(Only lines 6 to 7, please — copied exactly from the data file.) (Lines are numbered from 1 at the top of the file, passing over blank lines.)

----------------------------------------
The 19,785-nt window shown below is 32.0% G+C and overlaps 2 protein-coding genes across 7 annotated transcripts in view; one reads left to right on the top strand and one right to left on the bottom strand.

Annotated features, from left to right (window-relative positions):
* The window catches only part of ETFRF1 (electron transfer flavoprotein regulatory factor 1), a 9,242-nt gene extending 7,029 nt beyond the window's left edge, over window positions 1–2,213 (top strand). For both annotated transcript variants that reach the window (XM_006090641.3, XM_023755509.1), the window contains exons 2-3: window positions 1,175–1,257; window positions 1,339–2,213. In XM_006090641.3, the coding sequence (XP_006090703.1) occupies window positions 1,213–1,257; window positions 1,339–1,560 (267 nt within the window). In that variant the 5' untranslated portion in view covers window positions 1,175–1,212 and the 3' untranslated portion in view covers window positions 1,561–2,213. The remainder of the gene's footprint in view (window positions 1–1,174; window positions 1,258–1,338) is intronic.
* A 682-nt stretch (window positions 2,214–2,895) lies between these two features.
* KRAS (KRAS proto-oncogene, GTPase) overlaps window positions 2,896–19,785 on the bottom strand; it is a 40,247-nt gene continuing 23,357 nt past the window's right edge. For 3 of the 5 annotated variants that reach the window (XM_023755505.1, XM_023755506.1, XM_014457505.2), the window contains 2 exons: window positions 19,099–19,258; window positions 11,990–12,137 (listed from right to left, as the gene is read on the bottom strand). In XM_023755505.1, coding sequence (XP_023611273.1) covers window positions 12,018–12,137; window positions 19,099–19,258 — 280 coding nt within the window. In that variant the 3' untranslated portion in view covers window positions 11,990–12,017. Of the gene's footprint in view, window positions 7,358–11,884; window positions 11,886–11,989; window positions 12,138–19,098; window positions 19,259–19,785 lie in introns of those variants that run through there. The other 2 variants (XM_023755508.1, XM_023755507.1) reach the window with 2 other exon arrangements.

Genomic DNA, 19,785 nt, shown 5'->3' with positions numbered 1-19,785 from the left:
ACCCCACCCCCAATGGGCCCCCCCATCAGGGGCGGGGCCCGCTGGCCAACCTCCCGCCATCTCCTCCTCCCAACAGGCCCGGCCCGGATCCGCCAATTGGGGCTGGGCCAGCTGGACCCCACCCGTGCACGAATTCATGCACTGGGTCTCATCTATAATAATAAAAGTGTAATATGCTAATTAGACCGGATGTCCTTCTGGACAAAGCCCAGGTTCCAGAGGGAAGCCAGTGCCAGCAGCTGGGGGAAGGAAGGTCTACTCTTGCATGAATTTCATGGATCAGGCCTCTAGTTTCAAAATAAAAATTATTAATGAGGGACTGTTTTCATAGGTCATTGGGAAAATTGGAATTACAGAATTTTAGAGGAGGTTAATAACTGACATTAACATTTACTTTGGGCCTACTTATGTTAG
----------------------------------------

Genomic DNA, 19,785 nt, shown 5'->3' with positions numbered 1-19,785 from the left:
ACCCCACCCCCAATGGGCCCCCCCATCAGGGGCGGGGCCCGCTGGCCAACCTCCCGCCATCTCCTCCTCCCAACAGGCCCGGCCCGGATCCGCCAATTGGGGCTGGGCCAGCTGGACCCCACCCGTGCACGAATTCATGCACTGGGTCTCATCTATAATAATAAAAGTGTAATATGCTAATTAGACCGGATGTCCTTCTGGACAAAGCCCAGGTTCCAGAGGGAAGCCAGTGCCAGCAGCTGGGGGAAGGAAGGTCTACTCTTGCATGAATTTCATGGATCAGGCCTCTAGTTTCAAAATAAAAATTATTAATGAGGGACTGTTTTCATAGGTCATTGGGAAAATTGGAATTACAGAATTTTAGAGGAGGTTAATAACTGACATTAACATTTACTTTGGGCCTACTTATGTTAG